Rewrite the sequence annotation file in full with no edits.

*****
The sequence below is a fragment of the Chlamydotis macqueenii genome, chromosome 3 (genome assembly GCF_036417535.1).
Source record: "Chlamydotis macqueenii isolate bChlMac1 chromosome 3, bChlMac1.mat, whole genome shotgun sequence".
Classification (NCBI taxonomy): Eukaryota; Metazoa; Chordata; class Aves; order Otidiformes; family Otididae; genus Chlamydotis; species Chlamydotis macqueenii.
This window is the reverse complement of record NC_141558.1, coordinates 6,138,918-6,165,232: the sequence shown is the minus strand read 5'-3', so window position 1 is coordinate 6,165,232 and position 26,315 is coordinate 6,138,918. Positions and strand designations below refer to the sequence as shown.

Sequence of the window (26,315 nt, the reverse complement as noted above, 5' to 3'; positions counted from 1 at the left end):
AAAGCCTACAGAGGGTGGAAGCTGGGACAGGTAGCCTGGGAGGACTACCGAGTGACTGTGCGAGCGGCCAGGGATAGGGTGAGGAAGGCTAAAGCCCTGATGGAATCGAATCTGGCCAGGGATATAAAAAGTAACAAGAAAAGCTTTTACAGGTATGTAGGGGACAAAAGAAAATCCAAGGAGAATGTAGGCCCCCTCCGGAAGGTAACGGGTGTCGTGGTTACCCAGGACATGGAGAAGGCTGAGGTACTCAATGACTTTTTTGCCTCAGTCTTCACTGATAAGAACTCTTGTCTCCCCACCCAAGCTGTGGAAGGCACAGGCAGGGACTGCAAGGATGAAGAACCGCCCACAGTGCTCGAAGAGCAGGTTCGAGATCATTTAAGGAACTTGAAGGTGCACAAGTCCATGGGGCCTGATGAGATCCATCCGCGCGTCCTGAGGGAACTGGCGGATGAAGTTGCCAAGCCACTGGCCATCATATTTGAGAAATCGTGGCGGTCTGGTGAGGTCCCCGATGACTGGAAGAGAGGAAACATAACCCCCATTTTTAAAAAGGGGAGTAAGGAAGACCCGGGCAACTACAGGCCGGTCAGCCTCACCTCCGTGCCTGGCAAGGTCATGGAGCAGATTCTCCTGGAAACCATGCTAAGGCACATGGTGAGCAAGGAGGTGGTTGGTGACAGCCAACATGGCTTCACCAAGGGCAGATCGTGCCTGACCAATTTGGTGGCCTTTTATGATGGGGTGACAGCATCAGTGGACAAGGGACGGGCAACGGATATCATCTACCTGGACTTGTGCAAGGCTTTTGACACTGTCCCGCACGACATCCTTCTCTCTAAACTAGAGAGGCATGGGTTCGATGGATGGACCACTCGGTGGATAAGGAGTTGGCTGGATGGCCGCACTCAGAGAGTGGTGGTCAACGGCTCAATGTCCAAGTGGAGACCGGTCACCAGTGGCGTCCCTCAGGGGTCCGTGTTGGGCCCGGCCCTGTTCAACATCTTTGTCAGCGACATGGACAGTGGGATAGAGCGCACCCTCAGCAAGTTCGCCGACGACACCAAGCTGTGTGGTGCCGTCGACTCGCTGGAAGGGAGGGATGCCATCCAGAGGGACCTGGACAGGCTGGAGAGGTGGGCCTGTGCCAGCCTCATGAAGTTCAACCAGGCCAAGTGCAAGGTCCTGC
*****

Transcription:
The sequence below is a fragment of the Chlamydotis macqueenii genome, chromosome 3 (genome assembly GCF_036417535.1).
Source record: "Chlamydotis macqueenii isolate bChlMac1 chromosome 3, bChlMac1.mat, whole genome shotgun sequence".
Classification (NCBI taxonomy): Eukaryota; Metazoa; Chordata; class Aves; order Otidiformes; family Otididae; genus Chlamydotis; species Chlamydotis macqueenii.
This window is the reverse complement of record NC_141558.1, coordinates 6,138,918-6,165,232: the sequence shown is the minus strand read 5'-3', so window position 1 is coordinate 6,165,232 and position 26,315 is coordinate 6,138,918. Positions and strand designations below refer to the sequence as shown.

Sequence of the window (26,315 nt, the reverse complement as noted above, 5' to 3'; positions counted from 1 at the left end):
AAAGCCTACAGAGGGTGGAAGCTGGGACAGGTAGCCTGGGAGGACTACCGAGTGACTGTGCGAGCGGCCAGGGATAGGGTGAGGAAGGCTAAAGCCCTGATGGAATCGAATCTGGCCAGGGATATAAAAAGTAACAAGAAAAGCTTTTACAGGTATGTAGGGGACAAAAGAAAATCCAAGGAGAATGTAGGCCCCCTCCGGAAGGTAACGGGTGTCGTGGTTACCCAGGACATGGAGAAGGCTGAGGTACTCAATGACTTTTTTGCCTCAGTCTTCACTGATAAGAACTCTTGTCTCCCCACCCAAGCTGTGGAAGGCACAGGCAGGGACTGCAAGGATGAAGAACCGCCCACAGTGCTCGAAGAGCAGGTTCGAGATCATTTAAGGAACTTGAAGGTGCACAAGTCCATGGGGCCTGATGAGATCCATCCGCGCGTCCTGAGGGAACTGGCGGATGAAGTTGCCAAGCCACTGGCCATCATATTTGAGAAATCGTGGCGGTCTGGTGAGGTCCCCGATGACTGGAAGAGAGGAAACATAACCCCCATTTTTAAAAAGGGGAGTAAGGAAGACCCGGGCAACTACAGGCCGGTCAGCCTCACCTCCGTGCCTGGCAAGGTCATGGAGCAGATTCTCCTGGAAACCATGCTAAGGCACATGGTGAGCAAGGAGGTGGTTGGTGACAGCCAACATGGCTTCACCAAGGGCAGATCGTGCCTGACCAATTTGGTGGCCTTTTATGATGGGGTGACAGCATCAGTGGACAAGGGACGGGCAACGGATATCATCTACCTGGACTTGTGCAAGGCTTTTGACACTGTCCCGCACGACATCCTTCTCTCTAAACTAGAGAGGCATGGGTTCGATGGATGGACCACTCGGTGGATAAGGAGTTGGCTGGATGGCCGCACTCAGAGAGTGGTGGTCAACGGCTCAATGTCCAAGTGGAGACCGGTCACCAGTGGCGTCCCTCAGGGGTCCGTGTTGGGCCCGGCCCTGTTCAACATCTTTGTCAGCGACATGGACAGTGGGATAGAGCGCACCCTCAGCAAGTTCGCCGACGACACCAAGCTGTGTGGTGCCGTCGACTCGCTGGAAGGGAGGGATGCCATCCAGAGGGACCTGGACAGGCTGGAGAGGTGGGCCTGTGCCAGCCTCATGAAGTTCAACCAGGCCAAGTGCAAGGTCCTGC